Reading and wellbeing: ageing and dementia
Fourscore and upward
The first of our two central texts this week was Shakespeare’s great tragedy of ageing King Lear. Together, we’ve thought about the play’s exploration of some of the challenges associated with retirement, and we’ve reflected on what we might be able to learn from King Lear about the importance of treating the elderly with kindness and respect.Sir Ian McKellen’s interpretation of the play encourages us to reflect on the problem of retirement. Lear goes from being an all-powerful ruler to being merely ‘my lady’s father’, ignored and dismissed by Goneril’s household staff, and this proves an unbearable demotion for the old king. Some of you may be able to identify with Sir Ian’s observation, about the ageing monarch, that in giving away the ‘sway’, ‘revenue’ and ‘execution’ of his kingship, Lear is giving away the authority that defines his sense of self. Lear divests himself of purpose and of status, and it is not uncommon for people today to experience a similar sense of aimlessness and loss upon retiring from their profession. Our discussion of Lear this week might also encourage us to think differently about retirement, and to ensure that we have hobbies, activities and new challenges to look forward to after giving up work.For many people, of course, retirement is a wholly positive experience, an opportunity to pursue their own interests and passions, and to spend more time on the things that really matter to them. However, it is undoubtedly the case that for people who love their work, and for people whose work takes up most of their time, it can be difficult to adjust to the sudden lack of structure that comes with retirement. It is important to remain physically and mentally active after retiring, and to find meaningful uses of time. Taking part in online courses, for instance, is an excellent way of engaging the brain and connecting with other, like-minded people!Our exploration of King Lear has also encouraged us to reflect, this week, on the way the elderly are treated, and on the vital importance of carers. As Sir Ian observed in our conversation, Lear is utterly dependent upon the support and patience of his companions. It is far from easy to be loyal to Lear. His behaviour is changeable, rude and petty, and he regularly insults and rejects those closest to him. Indeed, we might even feel some sympathy for Lear’s older daughters, and for Goneril in particular, who is forced to accommodate her difficult father and his ‘riotous’ knights at almost no notice. Yet we instinctively feel that Lear deserves more kindness and respect than he receives from his older daughters, in spite of his unpleasant behaviour. We are appalled that Goneril and Regan would leave their ageing father without a roof over his head, and we admire those characters in the play who faithfully and selflessly stand by their king, demonstrating the patience, kindness and emotional resilience that is so often required of people caring for older relatives and loved ones.Pray, do not mock me.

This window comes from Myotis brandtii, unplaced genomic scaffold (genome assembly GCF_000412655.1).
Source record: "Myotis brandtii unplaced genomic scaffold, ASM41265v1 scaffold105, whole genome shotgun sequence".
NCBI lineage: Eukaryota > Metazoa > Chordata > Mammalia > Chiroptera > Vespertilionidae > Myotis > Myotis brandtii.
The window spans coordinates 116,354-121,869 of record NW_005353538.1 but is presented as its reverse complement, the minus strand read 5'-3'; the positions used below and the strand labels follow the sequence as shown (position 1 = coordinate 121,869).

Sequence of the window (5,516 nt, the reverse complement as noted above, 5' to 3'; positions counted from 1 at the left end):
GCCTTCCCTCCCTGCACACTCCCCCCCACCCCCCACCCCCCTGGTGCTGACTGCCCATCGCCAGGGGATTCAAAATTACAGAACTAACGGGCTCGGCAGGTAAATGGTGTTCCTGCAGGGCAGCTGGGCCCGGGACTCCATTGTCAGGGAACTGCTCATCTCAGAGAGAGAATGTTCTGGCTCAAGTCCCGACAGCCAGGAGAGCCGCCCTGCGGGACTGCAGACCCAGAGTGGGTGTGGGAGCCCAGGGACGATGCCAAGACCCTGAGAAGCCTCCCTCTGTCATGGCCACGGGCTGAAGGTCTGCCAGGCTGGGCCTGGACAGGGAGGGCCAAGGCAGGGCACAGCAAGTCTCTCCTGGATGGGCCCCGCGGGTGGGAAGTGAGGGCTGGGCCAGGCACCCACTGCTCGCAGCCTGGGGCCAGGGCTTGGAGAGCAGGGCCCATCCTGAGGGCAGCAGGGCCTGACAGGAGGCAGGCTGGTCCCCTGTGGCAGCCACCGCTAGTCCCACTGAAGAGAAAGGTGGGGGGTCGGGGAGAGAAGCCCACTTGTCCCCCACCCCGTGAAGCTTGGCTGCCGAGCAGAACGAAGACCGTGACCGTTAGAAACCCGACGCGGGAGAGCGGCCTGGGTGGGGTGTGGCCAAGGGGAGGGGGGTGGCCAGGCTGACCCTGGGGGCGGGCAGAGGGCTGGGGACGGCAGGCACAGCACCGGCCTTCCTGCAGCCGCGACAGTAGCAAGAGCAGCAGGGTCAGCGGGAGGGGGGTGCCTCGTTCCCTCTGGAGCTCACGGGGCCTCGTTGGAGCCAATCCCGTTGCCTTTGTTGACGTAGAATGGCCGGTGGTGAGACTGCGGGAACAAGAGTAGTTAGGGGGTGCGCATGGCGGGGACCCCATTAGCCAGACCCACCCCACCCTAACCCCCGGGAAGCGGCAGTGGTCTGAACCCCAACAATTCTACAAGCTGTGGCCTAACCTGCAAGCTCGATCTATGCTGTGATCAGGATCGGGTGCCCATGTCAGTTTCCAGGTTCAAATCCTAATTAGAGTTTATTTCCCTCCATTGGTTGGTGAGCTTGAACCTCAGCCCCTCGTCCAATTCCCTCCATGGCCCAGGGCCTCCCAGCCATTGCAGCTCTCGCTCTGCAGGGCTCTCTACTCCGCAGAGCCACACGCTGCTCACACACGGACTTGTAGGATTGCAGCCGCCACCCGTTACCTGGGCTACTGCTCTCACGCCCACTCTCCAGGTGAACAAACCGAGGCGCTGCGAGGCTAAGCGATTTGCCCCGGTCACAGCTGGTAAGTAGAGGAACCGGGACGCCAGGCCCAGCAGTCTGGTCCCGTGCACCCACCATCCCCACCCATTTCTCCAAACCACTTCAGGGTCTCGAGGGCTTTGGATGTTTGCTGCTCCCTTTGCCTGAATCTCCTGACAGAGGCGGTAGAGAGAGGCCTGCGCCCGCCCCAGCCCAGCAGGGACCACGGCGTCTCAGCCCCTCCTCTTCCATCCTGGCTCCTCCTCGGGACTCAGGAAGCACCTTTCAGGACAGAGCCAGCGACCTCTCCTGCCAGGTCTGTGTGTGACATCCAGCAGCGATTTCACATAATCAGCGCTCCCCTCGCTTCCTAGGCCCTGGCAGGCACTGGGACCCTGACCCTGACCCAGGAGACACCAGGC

I am a very foolish fond old man,
Fourscore and upward, not an hour more nor less;
And, to deal plainly,
I fear I am not in my perfect mind.Lear in King Lear, Act 4 Scene 7, l. 2978-2982
Want to keep
The University of Warwick online course,
Literature and Mental Health: Reading for Wellbeing